Dead Men Walking: IPv6 & DNSSEC (ION Toronto 2011)
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Dead Men Walking: IPv6 & DNSSEC (ION Toronto 2011)

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If after 10 years we still can't make IPv6 fly, is it time to rethink our strategy? That was one of the questions posed in this presentation by consultant Bill St. Arnaud as part of a panel on IPv6 ...

If after 10 years we still can't make IPv6 fly, is it time to rethink our strategy? That was one of the questions posed in this presentation by consultant Bill St. Arnaud as part of a panel on IPv6 and DNSSEC at the Internet ON (ION) Conference in Toronto on November 14, 2011. St. Arnaud examined the issues around deployment of IPv6, examined alternatives and talked about some successes - and then gave DNSSEC a similar treatment before giving his conclusions about what we need to do to move deployment forward.

A video recording of the session will be available for viewing. Details will be posted at http://www.isoc.org/do/blog/ when the video is available.

More information about the global series of ION conferences can be found at http://www.isoc.org/ion/

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Dead Men Walking: IPv6 & DNSSEC (ION Toronto 2011) Presentation Transcript

  • 1. Dead  Men  Walking:   IPv6  and  DNSSEC  Bill.St.Arnaud@gmail.com   ION  -­‐  Toronto     November  14,  2011  
  • 2. The  IPv6  Challenge  •  Despite  considerable  publicity  and  predicMons    of  IPv4  address   Armageddon  adopMon  of  IPv6  is  anemic    •  Although  IPv6  is  deployed  on  many  networks,  take  up  by  end  users/ devices  is  slow    •  Carrier  grade  NAT  seems  to  be  the  default  path  for  IPv4  exhausMon   –  RouMng  vendors  like  it  because  they  can  sell  more  complex  and  expensive   gear   –  Carriers  like  it  because  they  can  lock  in  their  customers    •  If  aSer  10  years  we  sMll  can’t  make  IPv6  fly,  then  maybe  its  Mme  to  rethink   our  strategy,  especially  for  those  of  who  believe  in  the  original  Internet   vision.    Two  approaches:   –  New  business  models  for  market  adopMon   –  New  technology  
  • 3. New  Market  AdopMon  IPv6   SURFnet-­‐KPN  pilot  •  Most  future  internet  access  will  be  mobile  devices  like  iPad  and  iPhone  •  SURFnet-­‐KPN  pilot  will  be  world’s  fist  enterprise  centric  integrated  LTE-­‐mobile   network    -­‐  extremely  low  data  prices    •  SURFnet  “leasing  /8”  to  KPN  in  exchange  for  pilot  on  naMonal  wireless  mobile   broadband  for  universiMes  and  students    •  SURFmobile  will  be  LTE  with  IPv6  only  with  integrated  campus  Wifi  at  universiMes,   coffee  shops,  trains,  etc    •  Will  use  IPv6  Eduroam  to  allow  free  internaMonal  roaming  •  Other  pilots  under  development  in  UK,  US,  Australia,  etc.    Canada??    •  h`p://www.blogger.com/blogger.g?blogID=8586756976616257717#editor/ target=post;postID=2782224431972329057  
  • 4. IPv6  alternaMve?  •  Most  Internet  traffic  is  not  end-­‐to-­‐end   –  45-­‐90%  of  traffic  terminates  at  CDN  or  cloud   –  Major  implicaMon  in  terms  for  IPv4/IPv6  desMnaMon  based  rouMng  and   addressing    •  Numeric  addressing  is  an  anachronism  imposed  by  limitaMons  of   forwarding  engine  on  routers    •  Possible    IPv6  alternaMves:   –  Named  Data  Networking    (NDN)–  Van  Jacobson   –  Delay  Tolerant  Networking  (DTN)  –  Vint  Cerf  -­‐  late  binding  of  DNS  +  XML   –  XML  rouMng  and  addressing  (W3C)    •  h`p://billstarnaud.blogspot.com/2011/11/named-­‐data-­‐networking-­‐how-­‐ lte-­‐networks.html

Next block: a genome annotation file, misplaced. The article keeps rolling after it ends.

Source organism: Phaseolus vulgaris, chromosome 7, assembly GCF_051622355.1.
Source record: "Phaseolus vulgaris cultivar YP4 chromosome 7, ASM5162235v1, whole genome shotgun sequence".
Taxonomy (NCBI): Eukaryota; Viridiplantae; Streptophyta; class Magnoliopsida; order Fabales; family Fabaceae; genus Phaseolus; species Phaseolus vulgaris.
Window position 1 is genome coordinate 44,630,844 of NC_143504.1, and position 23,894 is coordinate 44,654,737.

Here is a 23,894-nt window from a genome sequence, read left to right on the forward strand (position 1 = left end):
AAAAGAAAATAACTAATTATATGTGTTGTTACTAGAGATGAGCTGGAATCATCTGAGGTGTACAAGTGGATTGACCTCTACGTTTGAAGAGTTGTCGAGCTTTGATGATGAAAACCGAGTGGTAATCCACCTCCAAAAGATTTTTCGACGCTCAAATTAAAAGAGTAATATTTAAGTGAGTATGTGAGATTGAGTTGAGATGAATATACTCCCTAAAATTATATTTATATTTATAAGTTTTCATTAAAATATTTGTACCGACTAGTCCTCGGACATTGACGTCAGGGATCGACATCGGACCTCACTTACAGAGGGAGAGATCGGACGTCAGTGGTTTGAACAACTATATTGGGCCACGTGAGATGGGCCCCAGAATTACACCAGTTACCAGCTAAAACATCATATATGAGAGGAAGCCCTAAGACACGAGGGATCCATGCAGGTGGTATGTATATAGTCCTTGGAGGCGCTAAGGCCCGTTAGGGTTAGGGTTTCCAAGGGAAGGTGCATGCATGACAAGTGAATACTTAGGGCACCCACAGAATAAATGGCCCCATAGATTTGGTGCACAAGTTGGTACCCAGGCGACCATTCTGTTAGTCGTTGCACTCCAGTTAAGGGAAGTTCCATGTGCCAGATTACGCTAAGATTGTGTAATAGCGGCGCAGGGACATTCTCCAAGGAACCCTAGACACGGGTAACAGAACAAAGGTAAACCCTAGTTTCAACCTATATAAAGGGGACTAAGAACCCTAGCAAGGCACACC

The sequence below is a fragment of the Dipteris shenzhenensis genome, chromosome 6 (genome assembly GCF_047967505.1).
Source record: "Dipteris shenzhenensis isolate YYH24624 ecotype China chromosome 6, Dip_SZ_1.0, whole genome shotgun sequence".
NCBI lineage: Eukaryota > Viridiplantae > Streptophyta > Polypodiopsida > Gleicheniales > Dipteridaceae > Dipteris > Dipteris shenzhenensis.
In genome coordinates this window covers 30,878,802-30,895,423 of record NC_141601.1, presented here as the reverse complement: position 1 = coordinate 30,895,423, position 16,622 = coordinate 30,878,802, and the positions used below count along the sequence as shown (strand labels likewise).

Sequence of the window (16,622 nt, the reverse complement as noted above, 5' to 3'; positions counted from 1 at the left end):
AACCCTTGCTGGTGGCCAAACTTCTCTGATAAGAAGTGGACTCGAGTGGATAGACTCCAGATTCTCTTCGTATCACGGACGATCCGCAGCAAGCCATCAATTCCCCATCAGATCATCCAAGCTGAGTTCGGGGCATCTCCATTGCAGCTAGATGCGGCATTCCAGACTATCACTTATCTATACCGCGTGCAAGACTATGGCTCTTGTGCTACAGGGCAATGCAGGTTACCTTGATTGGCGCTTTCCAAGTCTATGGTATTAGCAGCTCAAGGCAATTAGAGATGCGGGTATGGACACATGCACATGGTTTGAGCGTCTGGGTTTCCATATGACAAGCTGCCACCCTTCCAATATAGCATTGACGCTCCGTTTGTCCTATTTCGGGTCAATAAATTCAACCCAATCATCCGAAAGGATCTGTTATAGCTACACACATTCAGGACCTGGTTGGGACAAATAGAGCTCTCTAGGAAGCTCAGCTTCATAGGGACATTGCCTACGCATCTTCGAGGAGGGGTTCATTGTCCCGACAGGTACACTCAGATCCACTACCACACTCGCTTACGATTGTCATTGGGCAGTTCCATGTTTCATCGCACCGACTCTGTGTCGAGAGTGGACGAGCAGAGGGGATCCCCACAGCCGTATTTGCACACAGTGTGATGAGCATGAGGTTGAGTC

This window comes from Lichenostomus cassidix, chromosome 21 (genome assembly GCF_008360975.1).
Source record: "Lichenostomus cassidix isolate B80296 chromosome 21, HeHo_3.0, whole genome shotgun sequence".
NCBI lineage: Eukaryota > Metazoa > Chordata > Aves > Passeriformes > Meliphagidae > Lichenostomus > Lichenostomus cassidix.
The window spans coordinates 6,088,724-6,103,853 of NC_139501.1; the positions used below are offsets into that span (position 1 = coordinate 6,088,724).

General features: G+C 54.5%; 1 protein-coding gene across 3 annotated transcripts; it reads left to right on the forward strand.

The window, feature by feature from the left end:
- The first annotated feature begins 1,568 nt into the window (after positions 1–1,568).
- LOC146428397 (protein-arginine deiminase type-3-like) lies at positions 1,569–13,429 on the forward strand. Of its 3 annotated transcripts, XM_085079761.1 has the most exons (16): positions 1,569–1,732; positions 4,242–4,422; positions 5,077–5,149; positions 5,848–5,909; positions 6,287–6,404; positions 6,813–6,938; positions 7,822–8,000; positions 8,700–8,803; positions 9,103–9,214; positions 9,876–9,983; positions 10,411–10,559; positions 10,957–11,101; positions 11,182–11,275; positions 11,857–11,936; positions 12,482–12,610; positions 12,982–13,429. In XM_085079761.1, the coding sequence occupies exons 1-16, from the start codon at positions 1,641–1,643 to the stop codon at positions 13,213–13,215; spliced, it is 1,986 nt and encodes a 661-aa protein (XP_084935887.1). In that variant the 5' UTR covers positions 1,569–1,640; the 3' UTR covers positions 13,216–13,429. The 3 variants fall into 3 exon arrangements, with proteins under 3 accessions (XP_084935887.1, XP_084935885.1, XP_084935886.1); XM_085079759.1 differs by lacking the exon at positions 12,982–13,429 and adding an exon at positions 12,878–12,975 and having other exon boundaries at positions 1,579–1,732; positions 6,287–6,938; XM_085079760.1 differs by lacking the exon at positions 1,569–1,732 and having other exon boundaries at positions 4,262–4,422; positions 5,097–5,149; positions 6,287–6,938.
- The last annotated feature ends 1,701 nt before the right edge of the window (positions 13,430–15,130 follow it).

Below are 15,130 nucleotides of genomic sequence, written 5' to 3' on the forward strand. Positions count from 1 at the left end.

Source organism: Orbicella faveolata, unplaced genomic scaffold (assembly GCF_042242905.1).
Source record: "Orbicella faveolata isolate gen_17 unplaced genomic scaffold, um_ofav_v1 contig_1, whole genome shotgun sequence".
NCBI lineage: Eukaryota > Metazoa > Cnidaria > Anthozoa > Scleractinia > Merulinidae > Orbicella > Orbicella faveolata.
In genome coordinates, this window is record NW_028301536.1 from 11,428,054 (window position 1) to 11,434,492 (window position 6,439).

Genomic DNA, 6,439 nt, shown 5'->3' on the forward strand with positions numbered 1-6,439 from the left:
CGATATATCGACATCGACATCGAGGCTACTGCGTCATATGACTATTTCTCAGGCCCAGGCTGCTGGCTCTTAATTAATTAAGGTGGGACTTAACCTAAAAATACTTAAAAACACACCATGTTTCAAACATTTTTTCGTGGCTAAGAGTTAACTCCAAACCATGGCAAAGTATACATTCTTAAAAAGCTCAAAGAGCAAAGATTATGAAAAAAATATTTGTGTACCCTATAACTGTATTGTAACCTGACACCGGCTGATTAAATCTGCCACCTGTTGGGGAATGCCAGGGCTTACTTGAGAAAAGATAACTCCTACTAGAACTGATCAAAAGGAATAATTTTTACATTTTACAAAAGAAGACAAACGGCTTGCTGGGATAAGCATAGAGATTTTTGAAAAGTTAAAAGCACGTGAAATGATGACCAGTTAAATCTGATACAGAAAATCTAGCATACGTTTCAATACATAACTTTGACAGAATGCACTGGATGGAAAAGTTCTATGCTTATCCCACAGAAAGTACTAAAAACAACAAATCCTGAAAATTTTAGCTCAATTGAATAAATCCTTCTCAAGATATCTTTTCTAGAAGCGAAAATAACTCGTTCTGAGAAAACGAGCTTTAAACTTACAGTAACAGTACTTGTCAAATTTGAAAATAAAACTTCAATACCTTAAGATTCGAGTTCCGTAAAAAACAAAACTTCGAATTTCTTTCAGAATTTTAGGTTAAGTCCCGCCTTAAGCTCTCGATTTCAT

• 5. DNSSEC  –  the  next  IPv6?  •  Again,  to  us  techies,  there  seems  to  be  a  clear  and   compelling  need  for  DNSSEC    •  Already  several  events  of  DNS  cache  poisoning  in  Brazil  and   elsewhere    •  Is  signing  and  delegaMng  the  root  sufficient?  •  Do  we  just  sit  back  and  wait  for  ISPs  and  users  to  adopt?    •  Or  do  we  try  to  be  more  proacMve  with  new  business   models  that  make  life  easier  for  end  users  and  insMtuMons?  
  • 6. Netherlands  pilot  to  deploy  DNSSEC  at   universiMes  •  Many  universiMes  in  Netherlands  starMng  to  outsource  DNS  management    •  SURFdomeinen  is  a  web-­‐based  portal  that  allows  DNS  operators  of  connected   insMtuMons  to:   –  register  or  migrate  domain  names  in  the  following  top-­‐level  domains   (TLDs):  .nl,  .com,  .net,  .org,  .info  and  .eu;   –  manage  contact  details  for  contacts  associated  with  registered  domains;   –  create  secondary  DNS  configuraMons  on  SURFnet  name  servers  for  their  domains;   –  manage  complete  DNS  zones  that  are  then  served  out  by  SURFnet  name  servers.   –  DNSSEC  support  has  been  integrated  into  the  managed  DNS  funcMonality.    •  Not  yet  deliver  a  full  end-­‐user  service  due  to  restricMons  imposed  by  the  fact  that   SIDN  does  not  yet  have  a  process  for  automated  submission  of  secure  delegaMons   (DS)  for  the  .nl  zone.  •  h`ps://dnssec.surfnet.nl/wp-­‐content/uploads/2011/01/D1c-­‐DNSSEC-­‐in-­‐ SURFdomeinen-­‐end-­‐report-­‐v1.0.pdf  
  • 7. Conclusions  •  IPv6  and  DNNSEC  is  hard  and  costly    •  On  its  own  provides  NO  new  benefits,  only  protecMon  from  possible   real  and  hypotheMcal  negaMve  externaliMes    •  To  promote  success  need  to  link  these  technologies  to  services  that   enable  new  capabiliMes    e.g.   –  Low  cost  broadband  mobile  wireless   –  Out  sourcing  DNS  management  •  Need  funding  program  and  early  adopters  such  as  universiMes  and   R&E  networks  to  promote  adopMon   –  A  sitng  back  and  hope  strategy  will  not  work